But even once you’ve got Mallet and have mastered the basics of R, you’re left with a vexing problem: now that you’re technically equipped to do large-scale literary analysis, you don’t have any texts to analyze. While Jockers was kind enough to write books explaining his methodologies and his findings, he has not released his corpus of thousands of nineteenth century novels; this remains off-limits (perhaps understandably, given how much effort it took to prepare it, and the fact that it is largely derived from text collections that require subscriptions to access.)

One solution is to get texts from the free and publicly available Project Gutenberg. Indeed, in practice, this is what most of us do. The oldest digital library (in existence since 1977, the year that gave us The Clash’s debut LP) PG now has more than 50,000 texts in its collection. Google Books may have more, but you can’t download most of them, and certainly not all at once; Hathi Trust, likewise, has way more, and you can download lots of them, but most are quite “dirty” — filled with OCR errors. Unlike either, Project Gutenberg is human-curated: most of its texts have been typed by hand and verified by humans. 50,000 clean texts are more than enough to get you going in large-scale computational analysis.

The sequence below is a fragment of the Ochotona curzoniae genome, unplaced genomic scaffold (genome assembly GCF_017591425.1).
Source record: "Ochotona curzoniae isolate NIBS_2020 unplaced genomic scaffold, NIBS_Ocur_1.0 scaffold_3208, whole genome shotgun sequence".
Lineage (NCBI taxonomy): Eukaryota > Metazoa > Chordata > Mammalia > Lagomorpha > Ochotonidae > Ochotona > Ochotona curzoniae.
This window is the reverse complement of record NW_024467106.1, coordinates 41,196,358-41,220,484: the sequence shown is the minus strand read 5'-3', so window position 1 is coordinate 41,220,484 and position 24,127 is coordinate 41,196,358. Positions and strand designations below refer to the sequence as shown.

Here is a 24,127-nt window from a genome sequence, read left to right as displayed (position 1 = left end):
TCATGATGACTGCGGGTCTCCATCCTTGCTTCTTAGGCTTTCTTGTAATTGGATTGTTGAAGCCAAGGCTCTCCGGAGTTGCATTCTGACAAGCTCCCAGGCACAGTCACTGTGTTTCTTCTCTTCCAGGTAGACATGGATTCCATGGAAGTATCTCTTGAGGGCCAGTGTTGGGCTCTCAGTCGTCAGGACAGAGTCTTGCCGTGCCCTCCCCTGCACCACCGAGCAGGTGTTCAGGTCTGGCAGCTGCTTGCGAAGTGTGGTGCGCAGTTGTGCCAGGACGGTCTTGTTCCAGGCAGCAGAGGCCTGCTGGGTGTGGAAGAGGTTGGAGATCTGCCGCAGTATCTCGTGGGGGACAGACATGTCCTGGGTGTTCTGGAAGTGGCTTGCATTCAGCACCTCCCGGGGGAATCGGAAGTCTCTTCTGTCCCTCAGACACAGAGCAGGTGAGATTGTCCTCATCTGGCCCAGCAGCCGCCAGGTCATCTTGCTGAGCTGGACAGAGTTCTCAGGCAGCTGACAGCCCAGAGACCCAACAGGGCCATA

Poster for Project GutenTag presented at the Computational Linguistics for Literature workshop at NAACL 2015 in Denver.
Poster for Project GutenTag presented at the Computational Linguistics for Literature workshop at NAACL 2015 in Denver.